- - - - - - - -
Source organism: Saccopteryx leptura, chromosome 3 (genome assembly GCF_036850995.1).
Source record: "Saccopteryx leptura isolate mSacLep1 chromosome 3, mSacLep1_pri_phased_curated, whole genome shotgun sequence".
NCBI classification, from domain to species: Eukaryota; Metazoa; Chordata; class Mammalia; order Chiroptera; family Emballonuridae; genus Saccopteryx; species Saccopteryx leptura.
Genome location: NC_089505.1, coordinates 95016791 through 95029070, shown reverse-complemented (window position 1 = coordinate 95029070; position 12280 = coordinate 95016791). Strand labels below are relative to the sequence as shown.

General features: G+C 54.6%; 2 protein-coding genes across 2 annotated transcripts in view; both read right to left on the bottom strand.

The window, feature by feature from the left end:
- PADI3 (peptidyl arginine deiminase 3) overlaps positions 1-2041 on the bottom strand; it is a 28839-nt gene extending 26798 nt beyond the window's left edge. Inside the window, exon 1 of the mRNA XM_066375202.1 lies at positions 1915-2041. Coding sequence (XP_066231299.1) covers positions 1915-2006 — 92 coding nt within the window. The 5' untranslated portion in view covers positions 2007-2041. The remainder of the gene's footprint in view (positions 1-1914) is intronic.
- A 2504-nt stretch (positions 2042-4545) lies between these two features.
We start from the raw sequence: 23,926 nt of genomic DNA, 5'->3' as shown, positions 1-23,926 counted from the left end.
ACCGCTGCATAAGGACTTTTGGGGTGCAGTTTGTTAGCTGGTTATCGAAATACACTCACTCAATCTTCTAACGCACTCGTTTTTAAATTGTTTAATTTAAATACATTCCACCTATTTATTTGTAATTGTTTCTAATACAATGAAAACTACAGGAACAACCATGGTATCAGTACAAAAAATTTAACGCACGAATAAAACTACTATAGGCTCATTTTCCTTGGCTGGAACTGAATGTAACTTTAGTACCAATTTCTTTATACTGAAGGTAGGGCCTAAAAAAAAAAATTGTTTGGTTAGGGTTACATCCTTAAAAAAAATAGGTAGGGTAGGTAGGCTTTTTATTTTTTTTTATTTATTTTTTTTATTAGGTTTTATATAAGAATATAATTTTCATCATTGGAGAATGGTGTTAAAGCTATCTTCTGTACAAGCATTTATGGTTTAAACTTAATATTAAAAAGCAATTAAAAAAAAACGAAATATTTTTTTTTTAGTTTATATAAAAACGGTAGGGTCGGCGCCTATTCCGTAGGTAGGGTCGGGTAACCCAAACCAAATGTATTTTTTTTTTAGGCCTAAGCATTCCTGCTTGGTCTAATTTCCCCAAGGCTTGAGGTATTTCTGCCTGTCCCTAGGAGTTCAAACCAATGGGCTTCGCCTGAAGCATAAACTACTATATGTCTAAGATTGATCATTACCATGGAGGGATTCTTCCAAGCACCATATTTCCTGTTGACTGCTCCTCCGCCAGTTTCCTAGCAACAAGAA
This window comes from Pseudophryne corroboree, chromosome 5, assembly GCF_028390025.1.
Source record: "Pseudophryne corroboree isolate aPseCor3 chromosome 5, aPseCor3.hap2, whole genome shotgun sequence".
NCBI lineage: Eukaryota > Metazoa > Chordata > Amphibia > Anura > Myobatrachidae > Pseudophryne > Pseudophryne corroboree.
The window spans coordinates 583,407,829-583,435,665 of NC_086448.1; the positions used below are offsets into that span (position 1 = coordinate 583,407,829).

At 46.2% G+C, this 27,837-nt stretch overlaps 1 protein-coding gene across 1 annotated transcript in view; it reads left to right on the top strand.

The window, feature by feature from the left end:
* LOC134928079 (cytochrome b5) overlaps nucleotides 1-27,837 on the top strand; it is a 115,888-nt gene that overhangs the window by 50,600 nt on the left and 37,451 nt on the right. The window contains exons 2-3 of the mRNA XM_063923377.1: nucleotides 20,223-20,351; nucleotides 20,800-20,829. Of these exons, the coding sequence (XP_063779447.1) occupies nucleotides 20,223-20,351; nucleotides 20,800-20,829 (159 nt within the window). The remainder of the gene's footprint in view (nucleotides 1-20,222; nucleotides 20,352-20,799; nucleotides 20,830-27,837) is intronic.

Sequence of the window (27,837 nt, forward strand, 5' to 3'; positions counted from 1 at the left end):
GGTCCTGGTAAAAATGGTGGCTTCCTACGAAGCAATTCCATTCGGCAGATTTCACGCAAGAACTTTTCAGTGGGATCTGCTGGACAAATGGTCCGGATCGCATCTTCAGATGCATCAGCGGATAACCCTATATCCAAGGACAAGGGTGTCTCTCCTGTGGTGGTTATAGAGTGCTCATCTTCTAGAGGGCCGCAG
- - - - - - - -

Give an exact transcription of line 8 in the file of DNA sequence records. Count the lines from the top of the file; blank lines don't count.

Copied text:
- A 2504-nt stretch (positions 2042-4545) lies between these two features.